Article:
PFOA stands for "perfluorooctanic acid." It is used in a wide range of products. It is best known as a component of the chemical, Teflon, used in non-stick kitchen cookware. It is known to be toxic to humans and animals. Birds are especially sensitive to the chemical. It has been found in the water supply in Hoosik Falls, in upstate New York. It has also been found by one water supplier in Nassau County. In addition, PFOS (perfluorooctanesulfonic acid - - the sister chemical to PFOA), has been found in the private wells of residents living near the Gabreski aiprort, in Suffolk County. The US EPA recently recommended a drinking water guideline for PFOA or PFOS at 0.07 parts per billion. After the discovery, a program to collect more samples around the airport was undertaken. Reported by Jennifer Barrios, Newsday. July 30, 2016.
UPDATE: A group of residents who live around the Gabreski Airport and whose private wells have been contaminated with PFOS announced an intent to sue both the NYS DEC and Suffolk County. As many as 200 residents may have been affected by the PFOS contamination. At least one public water supply well in the area has also been affected. Reported by Bart Jones, Newsday March 21, 2017.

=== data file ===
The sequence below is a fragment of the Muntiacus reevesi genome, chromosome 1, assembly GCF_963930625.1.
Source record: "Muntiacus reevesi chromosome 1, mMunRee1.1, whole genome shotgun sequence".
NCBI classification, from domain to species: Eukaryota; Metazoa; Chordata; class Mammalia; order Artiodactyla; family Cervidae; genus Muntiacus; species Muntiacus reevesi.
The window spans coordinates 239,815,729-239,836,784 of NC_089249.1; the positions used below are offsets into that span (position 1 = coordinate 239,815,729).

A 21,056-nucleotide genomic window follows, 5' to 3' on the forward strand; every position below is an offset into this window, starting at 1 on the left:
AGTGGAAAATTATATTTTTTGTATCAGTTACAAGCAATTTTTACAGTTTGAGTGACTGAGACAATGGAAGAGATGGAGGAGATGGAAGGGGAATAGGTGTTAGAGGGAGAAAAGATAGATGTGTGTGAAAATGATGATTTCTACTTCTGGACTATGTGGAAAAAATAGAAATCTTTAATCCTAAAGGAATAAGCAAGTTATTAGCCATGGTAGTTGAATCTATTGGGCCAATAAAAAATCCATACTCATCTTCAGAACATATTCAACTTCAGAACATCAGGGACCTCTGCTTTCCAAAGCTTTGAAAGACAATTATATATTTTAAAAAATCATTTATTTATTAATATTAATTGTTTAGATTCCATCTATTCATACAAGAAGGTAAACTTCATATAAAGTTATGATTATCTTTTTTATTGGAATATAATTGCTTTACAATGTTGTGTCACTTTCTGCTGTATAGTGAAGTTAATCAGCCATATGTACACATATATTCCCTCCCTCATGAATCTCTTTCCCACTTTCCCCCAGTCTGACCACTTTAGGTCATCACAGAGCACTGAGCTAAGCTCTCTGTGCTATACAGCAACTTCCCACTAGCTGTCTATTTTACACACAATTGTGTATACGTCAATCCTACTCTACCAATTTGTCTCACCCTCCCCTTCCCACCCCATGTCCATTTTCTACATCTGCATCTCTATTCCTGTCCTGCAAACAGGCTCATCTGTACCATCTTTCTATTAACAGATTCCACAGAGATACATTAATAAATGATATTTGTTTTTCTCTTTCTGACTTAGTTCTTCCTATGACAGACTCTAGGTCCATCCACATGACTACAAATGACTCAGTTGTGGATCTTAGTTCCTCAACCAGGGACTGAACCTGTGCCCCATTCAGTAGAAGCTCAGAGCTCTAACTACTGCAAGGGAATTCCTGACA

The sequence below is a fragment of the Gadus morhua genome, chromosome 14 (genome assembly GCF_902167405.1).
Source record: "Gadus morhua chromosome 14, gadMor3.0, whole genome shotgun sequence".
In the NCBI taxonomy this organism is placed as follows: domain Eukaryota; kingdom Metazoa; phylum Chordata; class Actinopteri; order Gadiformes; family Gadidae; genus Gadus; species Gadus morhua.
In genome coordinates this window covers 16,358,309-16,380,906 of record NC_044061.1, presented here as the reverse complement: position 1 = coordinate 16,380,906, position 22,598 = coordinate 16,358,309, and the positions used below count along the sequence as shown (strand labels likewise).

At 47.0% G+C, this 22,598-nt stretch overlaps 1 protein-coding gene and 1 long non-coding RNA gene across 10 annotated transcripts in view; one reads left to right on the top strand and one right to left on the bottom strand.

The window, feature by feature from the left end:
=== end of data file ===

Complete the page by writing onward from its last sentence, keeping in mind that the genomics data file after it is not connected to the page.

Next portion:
Two industries are cited for the PFOA discovered in up-state Hoosick Falls, New York drinking water. The industries that discharged the chemical over the years include Honeywell International (New Jersey Company) and Saint-Gobain Performance Plastics (French Company). The State DEC is demanding that the companies finance the cleanup the area as a NYS Superfund site. The US EPA told the 4,500 residents in December 2014 to stop drinking their water due to the presence of PFOA. Reported by Mary Esch, Associated Press, Newsday, February 12, 2016. Governor Cuomo has recently called on the US EPA to set drinking water standards for PFOA and related compounds. (AP, March 16, 2016)
New York State now mandates that all public water suppliers (community and non-community systems) begin testing their water for three unregulated chemicals turning up in water supplies on Long Island and elsewhere. The 3 chemicals are: 1,4 Dioxane, PFOA and PFOS. Testing will be required at least once every 3 years. 1,4 Dioxane is found in consumer products such as detergents and shampoo and is also used as an industrial solvent. The Hicksville Water District has detected the highest level of 1,4 Dioxane in New York State in one of its wells. State and local Health Departments will monitor the testing. The program was mandated as part of the state budget process and was approved in April 2017. Reported by Emily Dooley, Newsday, April 11, 2017.
The Town of Brookhaven has adopted an ordinance that will require new homes that build within 500 feet of a waterway to install advanced sewage treatment systems. The new rule is intended to reduce nitrogen from on-site home wastewater systems that may flow into nearby streams, and harbors. Especially important is the new requirement that the advanced systems release a maximum of 8 mg/L of nitrogen in its effluent. Reported by Carl Macgowan, Newsday, June 14, 2016.